Branly Cadet’s “A Quest for Parity”, September 2017.
Towns with a long and storied history tend to be big on statues and sculptures. Nothing brings great Americans to life more robustly than three-dimensional stone doppelgängers. We concluded Day Five with one last stroll through Center City Philadelphia, surrounded by art on all sides as the sun retreated into the west.
Previously on Midlife Crisis Crossover:
Every year since 1999 my wife Anne and I have taken a trip to a different part of the United States and visited attractions, wonders, and events we didn’t have back home in Indianapolis. From 1999 to 2003 we did so as best friends; from 2004 to the present, as husband and wife. Normally we’ll choose one major locale as our primary objective, drive that-a-way, and concentrate on exploring the vicinity for a few days before retreating.
We crafted this year’s itinerary with a different approach. Instead of choosing one city as a hub, we focused on one of the motifs that’s recurred through several of our trips: grave sites of Presidents of the United States of America. Our 2018 road trip would effectively have the format and feel of a video game side quest — collecting nine American Presidents across ten presidencies, four states, seven days, and 2000 miles…
Our walk begins on an unexpectedly somber note with Nathan Rappaport’s 1964 “Monument to Six Million Jewish Martyrs”.
A self-made reproduction of Robert Indiana’s famous “LOVE” is the best-known feature of John F. Kennedy Plaza, a.k.a. “Love Park”. The original is here in Indianapolis at our big art museum.
The Love Park Fountain, added in 1969.
Across from City Hall stands “Government of the People”, dedicated in 1976, three years after the death of artist Jacques Lipchitz.
Frank Rizzo, police commissioner and mayor through most of the ’70s. This salute was funded by fans from his old South Philly neighborhood. Most of what I’ve read about him was…not complimentary. Paul Sorvino once played him a movie. He was not the protagonist.
The Pannsylvania Freemasons marked their 250th anniversary by commissioning Joe Brown’s 1981 “Benjamin Franklin, Craftsman”.
Also near the Masonic Temple is James West’s 2017 two-pack “The Bond”, costarring Franklin and our two millionth George Washington statue.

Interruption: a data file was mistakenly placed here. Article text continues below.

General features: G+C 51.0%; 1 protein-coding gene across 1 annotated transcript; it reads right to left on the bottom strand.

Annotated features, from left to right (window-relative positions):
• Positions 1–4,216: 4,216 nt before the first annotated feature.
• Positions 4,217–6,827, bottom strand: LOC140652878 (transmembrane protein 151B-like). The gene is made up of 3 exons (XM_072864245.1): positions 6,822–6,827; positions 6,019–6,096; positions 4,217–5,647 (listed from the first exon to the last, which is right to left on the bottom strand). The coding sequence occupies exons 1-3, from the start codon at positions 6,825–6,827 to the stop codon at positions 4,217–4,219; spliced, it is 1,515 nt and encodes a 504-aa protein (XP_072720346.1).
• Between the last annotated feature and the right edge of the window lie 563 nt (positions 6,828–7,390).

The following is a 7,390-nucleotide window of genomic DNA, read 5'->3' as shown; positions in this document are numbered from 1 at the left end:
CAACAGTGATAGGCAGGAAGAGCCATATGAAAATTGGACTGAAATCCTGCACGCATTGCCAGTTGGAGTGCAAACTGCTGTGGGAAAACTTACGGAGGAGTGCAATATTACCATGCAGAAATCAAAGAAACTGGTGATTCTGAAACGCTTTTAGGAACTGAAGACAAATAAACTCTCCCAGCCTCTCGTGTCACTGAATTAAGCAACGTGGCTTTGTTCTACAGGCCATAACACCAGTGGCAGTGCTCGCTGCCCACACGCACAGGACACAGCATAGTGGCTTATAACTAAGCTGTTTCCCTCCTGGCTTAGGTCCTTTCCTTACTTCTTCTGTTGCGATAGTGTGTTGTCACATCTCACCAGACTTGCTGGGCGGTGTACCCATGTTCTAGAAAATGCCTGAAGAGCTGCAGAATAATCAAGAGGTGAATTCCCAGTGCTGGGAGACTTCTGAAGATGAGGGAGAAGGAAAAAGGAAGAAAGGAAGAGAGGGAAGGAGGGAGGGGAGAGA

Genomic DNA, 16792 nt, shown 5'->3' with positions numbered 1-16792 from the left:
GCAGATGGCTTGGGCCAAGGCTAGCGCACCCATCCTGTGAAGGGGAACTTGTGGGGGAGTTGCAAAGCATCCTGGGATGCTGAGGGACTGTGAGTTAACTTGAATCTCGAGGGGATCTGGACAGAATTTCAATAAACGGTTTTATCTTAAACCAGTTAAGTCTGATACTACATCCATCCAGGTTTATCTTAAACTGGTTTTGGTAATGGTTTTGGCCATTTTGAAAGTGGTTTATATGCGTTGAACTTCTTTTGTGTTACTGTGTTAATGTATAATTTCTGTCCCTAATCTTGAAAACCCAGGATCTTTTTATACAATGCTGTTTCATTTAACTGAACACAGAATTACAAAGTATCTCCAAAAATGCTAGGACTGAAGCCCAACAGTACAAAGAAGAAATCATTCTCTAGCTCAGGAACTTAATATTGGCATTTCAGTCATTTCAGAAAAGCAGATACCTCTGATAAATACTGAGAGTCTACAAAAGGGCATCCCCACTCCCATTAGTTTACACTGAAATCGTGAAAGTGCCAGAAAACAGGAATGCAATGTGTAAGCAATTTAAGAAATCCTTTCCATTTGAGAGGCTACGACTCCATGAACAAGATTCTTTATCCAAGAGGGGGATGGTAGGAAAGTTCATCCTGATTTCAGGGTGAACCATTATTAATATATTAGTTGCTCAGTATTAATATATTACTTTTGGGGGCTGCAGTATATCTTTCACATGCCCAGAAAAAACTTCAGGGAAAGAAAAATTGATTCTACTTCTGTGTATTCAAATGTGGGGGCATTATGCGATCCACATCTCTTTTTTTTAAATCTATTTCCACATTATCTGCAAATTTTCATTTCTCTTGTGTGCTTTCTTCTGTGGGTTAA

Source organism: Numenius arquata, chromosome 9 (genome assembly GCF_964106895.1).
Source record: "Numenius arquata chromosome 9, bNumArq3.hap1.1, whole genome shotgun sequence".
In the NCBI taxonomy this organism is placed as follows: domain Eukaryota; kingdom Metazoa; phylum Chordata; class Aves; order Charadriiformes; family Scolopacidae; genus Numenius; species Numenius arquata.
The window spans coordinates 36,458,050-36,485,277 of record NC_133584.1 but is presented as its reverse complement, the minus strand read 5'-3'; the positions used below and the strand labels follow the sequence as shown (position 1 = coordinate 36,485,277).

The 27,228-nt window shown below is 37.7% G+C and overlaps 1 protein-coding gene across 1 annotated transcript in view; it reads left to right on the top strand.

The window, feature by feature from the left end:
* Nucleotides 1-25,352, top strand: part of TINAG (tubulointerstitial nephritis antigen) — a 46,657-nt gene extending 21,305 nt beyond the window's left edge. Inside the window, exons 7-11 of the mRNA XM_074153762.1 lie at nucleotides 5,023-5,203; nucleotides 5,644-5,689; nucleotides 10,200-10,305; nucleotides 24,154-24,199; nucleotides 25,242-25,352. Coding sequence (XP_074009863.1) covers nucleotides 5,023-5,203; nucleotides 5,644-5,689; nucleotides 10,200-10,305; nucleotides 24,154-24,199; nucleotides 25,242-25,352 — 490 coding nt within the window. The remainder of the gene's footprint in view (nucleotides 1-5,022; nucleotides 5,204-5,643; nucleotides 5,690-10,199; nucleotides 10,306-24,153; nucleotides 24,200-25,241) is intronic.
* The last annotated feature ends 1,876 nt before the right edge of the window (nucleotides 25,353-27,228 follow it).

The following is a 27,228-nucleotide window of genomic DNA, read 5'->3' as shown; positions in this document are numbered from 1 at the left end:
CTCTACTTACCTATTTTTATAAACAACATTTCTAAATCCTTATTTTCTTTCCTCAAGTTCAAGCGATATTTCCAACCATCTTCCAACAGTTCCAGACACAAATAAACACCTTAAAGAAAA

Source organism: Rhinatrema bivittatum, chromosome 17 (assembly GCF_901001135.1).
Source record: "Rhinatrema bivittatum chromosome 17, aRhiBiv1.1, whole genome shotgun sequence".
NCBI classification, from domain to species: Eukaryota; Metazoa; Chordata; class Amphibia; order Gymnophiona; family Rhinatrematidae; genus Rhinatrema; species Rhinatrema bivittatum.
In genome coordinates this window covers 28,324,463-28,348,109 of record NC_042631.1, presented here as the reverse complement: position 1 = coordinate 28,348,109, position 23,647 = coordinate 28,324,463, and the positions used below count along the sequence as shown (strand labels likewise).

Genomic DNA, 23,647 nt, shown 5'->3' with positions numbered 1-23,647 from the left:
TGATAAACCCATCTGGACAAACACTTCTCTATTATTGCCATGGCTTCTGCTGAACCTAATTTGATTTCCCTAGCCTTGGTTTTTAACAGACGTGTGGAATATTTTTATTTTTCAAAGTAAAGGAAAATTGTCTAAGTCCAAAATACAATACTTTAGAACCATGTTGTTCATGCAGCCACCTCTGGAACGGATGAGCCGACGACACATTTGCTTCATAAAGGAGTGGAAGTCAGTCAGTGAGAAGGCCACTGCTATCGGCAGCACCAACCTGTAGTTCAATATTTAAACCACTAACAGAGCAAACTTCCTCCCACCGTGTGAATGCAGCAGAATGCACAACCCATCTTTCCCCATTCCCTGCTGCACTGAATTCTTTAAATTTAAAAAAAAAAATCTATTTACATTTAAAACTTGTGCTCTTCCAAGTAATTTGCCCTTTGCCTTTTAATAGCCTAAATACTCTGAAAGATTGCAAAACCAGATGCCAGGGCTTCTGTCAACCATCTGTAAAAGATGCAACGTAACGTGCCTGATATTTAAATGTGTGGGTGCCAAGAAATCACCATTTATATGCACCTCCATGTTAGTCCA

Not our first statue of William McKinley (d. 1901), this 1908 version was designed by Charles Lopez and executed by Isidore Konti. Below McKinley is an avatar of Wisdom educating The Youth.
In 1883 artist John Rogers (probably no relation to any Leverage creators) was paid a cool $25,000.00 to honor Major General John Fulton Reynolds, killed at the start of the Battle of Gettysburg.
John Christian Bullitt, an attorney responsible for drafting a bill that later became the Philadelphia City Charter. (1907, John J. Boyle.)
A protest flyer adorns the base beneath team locomotive innovator Matthias Baldwin. (1905, Herbert Adams.)
Philadelphia City Hall looms above all of these as the sky continues to darken.
A City Hall hall, inside and outside at once.
We scurried past a loud teen dance party on one sidewalk that doubled as an Occupy Philadelphia event protesting the city’s info-sharing relationship with I.C.E. Signs beseeched Mayor Jim Kenney to “END P.A.R.S. NOW!” I had to look it up; apparently, Mayor Kenney later did exactly that.
A less arty viewpoint of our lead photo’s subject, “A Quest for Parity”. Central figure Octavius Catto was a teacher, sportsman, founding member of the Banneker Institute, and black voting activist murdered by an angry racist on Election Day 1871, two years after Pennsylvania ratified the 15th Amendment. Among Philly’s hundreds of statues citywide, in 2017 Catto’s became the first to honor a specific black individual.
The lights of Love Park on our way back to the hotel. The kids frolicked into the night, but we were more than ready to collapse.
To be continued!
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